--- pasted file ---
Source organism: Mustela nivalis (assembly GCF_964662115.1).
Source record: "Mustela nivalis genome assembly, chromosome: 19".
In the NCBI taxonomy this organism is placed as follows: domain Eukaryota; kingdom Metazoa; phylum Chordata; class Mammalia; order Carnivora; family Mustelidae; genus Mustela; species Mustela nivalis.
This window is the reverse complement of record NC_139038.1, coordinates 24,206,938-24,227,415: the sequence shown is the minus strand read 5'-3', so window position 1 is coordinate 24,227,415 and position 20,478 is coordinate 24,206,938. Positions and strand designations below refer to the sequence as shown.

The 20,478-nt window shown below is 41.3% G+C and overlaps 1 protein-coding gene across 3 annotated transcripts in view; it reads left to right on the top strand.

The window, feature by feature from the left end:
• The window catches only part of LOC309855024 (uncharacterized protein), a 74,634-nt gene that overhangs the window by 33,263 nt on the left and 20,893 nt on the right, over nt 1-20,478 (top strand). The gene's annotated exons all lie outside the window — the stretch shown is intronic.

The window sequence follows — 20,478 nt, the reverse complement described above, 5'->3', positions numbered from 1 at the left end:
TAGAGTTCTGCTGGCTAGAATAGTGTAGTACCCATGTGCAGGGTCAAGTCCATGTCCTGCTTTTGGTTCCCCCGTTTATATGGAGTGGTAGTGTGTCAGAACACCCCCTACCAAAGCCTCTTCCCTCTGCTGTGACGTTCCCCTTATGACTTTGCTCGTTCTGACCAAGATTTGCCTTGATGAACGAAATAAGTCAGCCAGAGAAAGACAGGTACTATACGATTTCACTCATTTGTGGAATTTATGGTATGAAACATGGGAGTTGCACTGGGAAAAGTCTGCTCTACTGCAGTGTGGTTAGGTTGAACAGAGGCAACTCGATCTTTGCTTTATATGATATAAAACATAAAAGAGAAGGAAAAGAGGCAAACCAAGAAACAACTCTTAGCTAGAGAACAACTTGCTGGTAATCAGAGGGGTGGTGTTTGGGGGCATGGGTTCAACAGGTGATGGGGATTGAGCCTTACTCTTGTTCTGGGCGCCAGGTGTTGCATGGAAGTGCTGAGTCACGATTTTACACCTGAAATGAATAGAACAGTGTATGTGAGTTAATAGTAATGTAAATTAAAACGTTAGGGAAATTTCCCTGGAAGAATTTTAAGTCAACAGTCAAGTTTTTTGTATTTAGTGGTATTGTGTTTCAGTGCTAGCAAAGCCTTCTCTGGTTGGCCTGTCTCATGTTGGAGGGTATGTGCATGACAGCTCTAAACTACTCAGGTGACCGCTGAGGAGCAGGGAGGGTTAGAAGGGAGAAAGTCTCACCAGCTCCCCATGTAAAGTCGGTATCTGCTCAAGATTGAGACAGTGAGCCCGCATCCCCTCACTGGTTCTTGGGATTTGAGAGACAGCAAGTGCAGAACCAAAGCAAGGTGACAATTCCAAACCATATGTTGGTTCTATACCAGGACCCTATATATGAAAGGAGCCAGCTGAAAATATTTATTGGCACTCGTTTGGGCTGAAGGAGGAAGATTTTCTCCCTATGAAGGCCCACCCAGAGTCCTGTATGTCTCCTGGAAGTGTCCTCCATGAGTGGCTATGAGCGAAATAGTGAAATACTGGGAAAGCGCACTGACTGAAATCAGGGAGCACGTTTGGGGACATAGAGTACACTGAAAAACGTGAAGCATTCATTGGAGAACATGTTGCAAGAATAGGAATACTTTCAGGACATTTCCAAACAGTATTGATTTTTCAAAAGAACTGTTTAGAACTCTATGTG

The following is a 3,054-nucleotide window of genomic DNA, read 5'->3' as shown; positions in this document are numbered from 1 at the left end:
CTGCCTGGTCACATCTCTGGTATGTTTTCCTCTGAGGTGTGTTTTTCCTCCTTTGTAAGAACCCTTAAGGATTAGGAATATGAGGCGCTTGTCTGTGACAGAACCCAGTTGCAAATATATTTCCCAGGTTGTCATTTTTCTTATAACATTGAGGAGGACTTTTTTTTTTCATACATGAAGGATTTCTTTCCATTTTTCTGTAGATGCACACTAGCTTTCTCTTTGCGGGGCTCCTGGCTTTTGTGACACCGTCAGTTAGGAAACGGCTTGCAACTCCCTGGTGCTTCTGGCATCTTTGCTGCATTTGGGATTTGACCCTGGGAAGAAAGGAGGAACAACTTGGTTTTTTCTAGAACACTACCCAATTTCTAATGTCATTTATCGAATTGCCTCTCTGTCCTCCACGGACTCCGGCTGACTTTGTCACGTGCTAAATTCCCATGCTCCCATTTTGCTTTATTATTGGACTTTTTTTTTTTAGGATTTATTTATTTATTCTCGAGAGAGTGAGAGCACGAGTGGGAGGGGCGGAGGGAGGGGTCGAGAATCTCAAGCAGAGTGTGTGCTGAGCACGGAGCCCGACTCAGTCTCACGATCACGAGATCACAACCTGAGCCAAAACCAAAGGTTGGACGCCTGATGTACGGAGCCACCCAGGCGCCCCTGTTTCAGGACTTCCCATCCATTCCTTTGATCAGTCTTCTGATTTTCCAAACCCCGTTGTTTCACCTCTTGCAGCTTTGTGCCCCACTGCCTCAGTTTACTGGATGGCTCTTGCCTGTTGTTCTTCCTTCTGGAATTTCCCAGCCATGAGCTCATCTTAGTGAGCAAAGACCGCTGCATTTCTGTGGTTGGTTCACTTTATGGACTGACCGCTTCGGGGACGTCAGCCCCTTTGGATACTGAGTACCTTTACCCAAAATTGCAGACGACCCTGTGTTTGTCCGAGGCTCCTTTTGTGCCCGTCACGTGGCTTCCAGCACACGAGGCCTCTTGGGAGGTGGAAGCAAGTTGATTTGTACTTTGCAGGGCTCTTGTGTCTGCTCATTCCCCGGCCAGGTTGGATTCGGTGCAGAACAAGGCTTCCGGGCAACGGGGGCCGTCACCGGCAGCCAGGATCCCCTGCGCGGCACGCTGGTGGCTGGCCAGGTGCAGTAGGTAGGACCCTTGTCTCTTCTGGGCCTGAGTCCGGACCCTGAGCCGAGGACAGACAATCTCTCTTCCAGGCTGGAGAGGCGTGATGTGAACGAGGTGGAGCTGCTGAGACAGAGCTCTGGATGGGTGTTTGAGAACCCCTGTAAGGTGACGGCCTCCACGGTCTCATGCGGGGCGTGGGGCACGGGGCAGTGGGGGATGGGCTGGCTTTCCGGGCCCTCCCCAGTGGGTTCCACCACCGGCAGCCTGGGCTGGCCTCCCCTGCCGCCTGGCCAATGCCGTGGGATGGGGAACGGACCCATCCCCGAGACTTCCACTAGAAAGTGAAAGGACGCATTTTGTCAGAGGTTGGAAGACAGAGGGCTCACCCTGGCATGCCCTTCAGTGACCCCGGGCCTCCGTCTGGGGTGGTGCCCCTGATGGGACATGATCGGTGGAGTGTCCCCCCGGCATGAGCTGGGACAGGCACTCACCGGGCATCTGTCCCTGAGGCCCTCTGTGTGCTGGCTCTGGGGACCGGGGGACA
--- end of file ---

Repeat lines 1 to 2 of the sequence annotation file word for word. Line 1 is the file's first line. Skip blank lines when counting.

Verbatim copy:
Source organism: Mustela nivalis (assembly GCF_964662115.1).
Source record: "Mustela nivalis genome assembly, chromosome: 19".